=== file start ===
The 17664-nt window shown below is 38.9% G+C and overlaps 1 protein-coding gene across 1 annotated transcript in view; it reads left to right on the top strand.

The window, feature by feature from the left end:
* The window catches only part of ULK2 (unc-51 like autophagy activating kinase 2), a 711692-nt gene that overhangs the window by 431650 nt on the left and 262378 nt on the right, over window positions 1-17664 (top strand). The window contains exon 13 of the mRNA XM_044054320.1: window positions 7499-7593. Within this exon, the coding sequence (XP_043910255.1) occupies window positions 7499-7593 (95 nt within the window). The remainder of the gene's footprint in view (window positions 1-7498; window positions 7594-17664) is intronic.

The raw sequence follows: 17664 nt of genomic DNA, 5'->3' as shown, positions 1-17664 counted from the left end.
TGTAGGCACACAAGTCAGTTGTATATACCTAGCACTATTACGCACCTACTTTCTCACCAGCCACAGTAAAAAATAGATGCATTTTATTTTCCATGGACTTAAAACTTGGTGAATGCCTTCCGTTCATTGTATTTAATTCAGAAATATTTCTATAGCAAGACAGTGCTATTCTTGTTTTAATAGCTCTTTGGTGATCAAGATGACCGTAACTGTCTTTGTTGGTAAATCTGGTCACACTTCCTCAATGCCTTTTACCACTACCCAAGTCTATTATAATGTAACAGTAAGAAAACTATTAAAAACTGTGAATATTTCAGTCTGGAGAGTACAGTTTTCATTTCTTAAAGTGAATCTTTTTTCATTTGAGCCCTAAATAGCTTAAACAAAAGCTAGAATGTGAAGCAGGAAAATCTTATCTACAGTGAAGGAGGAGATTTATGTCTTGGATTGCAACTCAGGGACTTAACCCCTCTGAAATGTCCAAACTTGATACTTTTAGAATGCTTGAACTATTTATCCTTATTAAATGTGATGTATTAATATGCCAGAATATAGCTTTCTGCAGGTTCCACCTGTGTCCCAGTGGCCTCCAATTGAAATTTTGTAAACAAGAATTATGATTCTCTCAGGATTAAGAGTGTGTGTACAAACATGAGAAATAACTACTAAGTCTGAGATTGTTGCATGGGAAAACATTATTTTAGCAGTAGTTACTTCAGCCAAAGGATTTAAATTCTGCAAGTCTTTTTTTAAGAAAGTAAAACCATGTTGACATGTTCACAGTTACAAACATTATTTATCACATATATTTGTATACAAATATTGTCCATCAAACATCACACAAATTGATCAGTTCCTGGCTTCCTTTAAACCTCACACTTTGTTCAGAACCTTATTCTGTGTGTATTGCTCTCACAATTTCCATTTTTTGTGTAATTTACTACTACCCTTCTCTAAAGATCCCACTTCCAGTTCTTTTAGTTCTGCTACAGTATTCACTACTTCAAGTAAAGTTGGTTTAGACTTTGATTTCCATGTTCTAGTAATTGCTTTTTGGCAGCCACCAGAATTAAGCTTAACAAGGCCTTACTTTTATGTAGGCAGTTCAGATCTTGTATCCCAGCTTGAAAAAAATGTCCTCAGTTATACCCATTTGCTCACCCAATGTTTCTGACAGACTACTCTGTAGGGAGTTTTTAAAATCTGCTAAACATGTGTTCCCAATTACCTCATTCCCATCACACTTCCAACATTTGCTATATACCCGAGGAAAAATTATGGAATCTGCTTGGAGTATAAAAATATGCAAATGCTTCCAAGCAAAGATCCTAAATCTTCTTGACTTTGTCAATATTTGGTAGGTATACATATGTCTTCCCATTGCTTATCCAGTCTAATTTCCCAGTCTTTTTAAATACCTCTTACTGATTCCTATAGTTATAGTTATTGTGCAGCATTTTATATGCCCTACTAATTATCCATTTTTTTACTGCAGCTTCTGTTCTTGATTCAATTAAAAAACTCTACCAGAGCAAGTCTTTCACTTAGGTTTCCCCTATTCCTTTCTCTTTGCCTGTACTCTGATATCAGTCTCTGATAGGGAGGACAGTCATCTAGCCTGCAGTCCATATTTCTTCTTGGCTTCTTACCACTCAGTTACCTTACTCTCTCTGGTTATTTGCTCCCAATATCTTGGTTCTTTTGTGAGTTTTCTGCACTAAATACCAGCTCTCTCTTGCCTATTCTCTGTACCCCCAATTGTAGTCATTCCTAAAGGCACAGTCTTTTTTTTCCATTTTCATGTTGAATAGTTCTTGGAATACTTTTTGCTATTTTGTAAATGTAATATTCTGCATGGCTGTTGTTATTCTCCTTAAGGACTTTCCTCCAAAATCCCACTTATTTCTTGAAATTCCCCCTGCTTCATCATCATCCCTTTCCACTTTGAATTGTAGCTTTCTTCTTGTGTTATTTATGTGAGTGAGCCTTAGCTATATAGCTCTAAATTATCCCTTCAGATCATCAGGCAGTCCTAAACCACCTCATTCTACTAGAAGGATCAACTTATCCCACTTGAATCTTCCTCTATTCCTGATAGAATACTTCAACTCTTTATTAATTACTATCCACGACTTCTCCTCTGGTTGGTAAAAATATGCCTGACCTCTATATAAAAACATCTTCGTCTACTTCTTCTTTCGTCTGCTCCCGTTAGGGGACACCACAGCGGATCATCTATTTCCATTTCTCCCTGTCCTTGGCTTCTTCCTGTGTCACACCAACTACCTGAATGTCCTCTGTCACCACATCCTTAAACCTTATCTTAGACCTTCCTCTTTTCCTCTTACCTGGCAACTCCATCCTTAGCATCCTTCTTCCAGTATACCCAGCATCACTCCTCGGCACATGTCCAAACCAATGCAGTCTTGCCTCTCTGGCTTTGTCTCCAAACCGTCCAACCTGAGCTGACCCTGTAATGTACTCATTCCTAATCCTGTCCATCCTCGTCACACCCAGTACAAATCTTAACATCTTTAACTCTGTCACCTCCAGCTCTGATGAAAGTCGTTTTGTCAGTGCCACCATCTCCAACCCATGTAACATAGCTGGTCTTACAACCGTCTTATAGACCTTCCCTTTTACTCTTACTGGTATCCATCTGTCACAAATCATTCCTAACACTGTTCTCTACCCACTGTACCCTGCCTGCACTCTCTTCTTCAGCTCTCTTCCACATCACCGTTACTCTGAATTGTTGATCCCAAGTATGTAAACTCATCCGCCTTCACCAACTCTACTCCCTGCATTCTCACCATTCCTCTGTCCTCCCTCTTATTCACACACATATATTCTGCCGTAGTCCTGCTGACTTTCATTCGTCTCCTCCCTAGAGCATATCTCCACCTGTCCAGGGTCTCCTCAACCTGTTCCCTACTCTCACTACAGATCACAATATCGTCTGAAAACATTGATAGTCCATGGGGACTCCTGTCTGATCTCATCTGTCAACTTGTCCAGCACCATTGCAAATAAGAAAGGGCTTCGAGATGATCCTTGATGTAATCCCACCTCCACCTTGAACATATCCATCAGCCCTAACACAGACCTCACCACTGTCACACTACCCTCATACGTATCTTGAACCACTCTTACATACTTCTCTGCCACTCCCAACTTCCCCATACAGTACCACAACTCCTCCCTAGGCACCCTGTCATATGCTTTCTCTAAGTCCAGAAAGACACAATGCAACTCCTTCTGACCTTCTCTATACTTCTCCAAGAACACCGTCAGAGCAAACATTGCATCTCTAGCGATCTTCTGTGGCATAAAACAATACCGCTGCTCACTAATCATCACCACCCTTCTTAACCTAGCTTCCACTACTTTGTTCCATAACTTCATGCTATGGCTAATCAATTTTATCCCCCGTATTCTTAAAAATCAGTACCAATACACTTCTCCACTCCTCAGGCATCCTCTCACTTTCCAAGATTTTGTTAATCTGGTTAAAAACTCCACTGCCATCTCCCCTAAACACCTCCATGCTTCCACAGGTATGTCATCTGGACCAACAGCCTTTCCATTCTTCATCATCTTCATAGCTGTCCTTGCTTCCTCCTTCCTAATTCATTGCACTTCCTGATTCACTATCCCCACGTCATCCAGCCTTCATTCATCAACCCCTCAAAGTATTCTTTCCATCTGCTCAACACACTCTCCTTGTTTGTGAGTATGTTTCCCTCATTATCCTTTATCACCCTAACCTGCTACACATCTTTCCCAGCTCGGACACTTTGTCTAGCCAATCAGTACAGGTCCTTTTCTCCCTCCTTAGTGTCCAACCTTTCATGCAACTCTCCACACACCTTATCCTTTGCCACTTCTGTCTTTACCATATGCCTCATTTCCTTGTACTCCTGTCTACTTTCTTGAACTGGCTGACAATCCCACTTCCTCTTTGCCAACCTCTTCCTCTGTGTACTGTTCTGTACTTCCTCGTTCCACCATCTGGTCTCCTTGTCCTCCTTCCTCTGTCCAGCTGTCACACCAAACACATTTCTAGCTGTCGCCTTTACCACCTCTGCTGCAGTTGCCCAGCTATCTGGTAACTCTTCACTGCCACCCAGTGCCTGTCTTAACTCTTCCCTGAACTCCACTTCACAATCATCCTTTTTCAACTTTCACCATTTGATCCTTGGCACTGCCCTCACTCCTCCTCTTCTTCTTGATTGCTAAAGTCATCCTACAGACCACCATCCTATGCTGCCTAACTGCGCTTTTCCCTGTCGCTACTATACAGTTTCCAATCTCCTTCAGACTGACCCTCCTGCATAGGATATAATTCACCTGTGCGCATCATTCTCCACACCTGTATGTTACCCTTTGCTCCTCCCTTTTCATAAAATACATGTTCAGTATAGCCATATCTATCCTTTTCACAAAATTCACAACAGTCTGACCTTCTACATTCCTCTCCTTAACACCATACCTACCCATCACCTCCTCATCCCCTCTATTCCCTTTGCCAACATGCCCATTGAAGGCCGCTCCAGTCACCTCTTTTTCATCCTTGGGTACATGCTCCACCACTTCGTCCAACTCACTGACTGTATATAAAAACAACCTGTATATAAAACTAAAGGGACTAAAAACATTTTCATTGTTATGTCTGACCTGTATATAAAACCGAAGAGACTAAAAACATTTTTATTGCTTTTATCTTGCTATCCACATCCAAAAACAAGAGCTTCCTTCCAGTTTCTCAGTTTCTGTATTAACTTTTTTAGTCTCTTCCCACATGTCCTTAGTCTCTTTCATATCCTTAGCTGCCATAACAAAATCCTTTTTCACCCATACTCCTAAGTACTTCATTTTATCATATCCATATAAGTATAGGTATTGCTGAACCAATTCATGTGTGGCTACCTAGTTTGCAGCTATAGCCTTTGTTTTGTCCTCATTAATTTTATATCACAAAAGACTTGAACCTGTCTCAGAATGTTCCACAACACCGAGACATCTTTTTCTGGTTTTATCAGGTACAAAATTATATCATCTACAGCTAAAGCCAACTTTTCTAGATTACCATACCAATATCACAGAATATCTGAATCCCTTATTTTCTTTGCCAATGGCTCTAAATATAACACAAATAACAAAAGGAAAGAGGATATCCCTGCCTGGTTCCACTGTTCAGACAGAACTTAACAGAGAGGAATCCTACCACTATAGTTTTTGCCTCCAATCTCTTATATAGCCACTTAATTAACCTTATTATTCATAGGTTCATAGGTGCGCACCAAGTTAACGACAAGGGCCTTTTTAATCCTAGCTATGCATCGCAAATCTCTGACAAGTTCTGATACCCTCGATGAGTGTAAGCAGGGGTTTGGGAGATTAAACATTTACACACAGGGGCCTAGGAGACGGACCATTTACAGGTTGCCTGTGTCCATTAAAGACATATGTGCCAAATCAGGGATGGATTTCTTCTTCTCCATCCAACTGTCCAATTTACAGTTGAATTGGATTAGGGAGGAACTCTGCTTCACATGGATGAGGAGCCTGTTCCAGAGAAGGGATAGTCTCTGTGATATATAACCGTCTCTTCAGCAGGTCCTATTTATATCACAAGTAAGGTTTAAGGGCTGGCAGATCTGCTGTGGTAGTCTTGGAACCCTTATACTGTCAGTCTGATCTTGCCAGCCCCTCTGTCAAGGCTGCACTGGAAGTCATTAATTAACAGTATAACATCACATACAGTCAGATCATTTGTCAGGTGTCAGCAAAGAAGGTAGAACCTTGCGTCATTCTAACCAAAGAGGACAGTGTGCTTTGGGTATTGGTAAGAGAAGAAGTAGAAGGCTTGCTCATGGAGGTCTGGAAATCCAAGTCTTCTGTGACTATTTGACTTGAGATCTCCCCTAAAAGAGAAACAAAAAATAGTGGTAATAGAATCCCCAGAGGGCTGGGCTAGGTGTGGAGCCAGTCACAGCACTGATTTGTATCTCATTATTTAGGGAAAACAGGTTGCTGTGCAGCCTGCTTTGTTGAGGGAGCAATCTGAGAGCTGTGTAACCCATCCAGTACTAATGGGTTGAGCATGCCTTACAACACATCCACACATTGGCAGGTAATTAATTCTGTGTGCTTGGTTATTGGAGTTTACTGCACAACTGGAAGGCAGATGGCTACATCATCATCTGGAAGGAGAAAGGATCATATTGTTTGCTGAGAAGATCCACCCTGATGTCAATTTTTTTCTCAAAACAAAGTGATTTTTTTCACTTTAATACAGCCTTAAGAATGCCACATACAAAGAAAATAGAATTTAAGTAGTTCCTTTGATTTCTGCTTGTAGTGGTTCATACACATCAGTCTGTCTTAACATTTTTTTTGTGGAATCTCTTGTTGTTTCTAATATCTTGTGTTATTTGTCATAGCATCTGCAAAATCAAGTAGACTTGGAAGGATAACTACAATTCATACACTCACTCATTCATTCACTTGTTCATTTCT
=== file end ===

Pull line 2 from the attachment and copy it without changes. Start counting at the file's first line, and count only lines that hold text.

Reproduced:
The window, feature by feature from the left end: